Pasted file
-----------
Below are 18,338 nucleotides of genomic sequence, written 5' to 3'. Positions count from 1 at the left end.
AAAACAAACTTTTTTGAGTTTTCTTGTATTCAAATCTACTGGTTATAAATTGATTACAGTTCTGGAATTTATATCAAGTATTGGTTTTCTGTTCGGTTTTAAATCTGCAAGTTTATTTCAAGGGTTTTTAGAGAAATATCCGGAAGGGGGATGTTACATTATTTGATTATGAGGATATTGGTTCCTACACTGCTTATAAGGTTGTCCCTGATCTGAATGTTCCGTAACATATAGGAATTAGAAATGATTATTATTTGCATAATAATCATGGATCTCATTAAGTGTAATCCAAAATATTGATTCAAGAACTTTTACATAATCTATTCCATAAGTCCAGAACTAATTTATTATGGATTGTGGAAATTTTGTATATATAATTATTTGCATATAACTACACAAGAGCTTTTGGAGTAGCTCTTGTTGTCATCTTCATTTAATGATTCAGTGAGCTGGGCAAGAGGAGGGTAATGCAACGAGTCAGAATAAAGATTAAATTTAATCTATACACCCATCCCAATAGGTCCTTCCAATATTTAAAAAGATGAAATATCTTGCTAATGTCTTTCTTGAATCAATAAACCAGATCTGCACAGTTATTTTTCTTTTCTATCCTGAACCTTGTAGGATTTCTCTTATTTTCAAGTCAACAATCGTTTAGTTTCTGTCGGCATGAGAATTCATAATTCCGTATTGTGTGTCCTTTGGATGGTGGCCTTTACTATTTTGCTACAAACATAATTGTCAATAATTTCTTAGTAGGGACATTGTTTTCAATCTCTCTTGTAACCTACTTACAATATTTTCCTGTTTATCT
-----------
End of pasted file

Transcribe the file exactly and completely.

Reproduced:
Below are 18,338 nucleotides of genomic sequence, written 5' to 3'. Positions count from 1 at the left end.
AAAACAAACTTTTTTGAGTTTTCTTGTATTCAAATCTACTGGTTATAAATTGATTACAGTTCTGGAATTTATATCAAGTATTGGTTTTCTGTTCGGTTTTAAATCTGCAAGTTTATTTCAAGGGTTTTTAGAGAAATATCCGGAAGGGGGATGTTACATTATTTGATTATGAGGATATTGGTTCCTACACTGCTTATAAGGTTGTCCCTGATCTGAATGTTCCGTAACATATAGGAATTAGAAATGATTATTATTTGCATAATAATCATGGATCTCATTAAGTGTAATCCAAAATATTGATTCAAGAACTTTTACATAATCTATTCCATAAGTCCAGAACTAATTTATTATGGATTGTGGAAATTTTGTATATATAATTATTTGCATATAACTACACAAGAGCTTTTGGAGTAGCTCTTGTTGTCATCTTCATTTAATGATTCAGTGAGCTGGGCAAGAGGAGGGTAATGCAACGAGTCAGAATAAAGATTAAATTTAATCTATACACCCATCCCAATAGGTCCTTCCAATATTTAAAAAGATGAAATATCTTGCTAATGTCTTTCTTGAATCAATAAACCAGATCTGCACAGTTATTTTTCTTTTCTATCCTGAACCTTGTAGGATTTCTCTTATTTTCAAGTCAACAATCGTTTAGTTTCTGTCGGCATGAGAATTCATAATTCCGTATTGTGTGTCCTTTGGATGGTGGCCTTTACTATTTTGCTACAAACATAATTGTCAATAATTTCTTAGTAGGGACATTGTTTTCAATCTCTCTTGTAACCTACTTACAATATTTTCCTGTTTATCT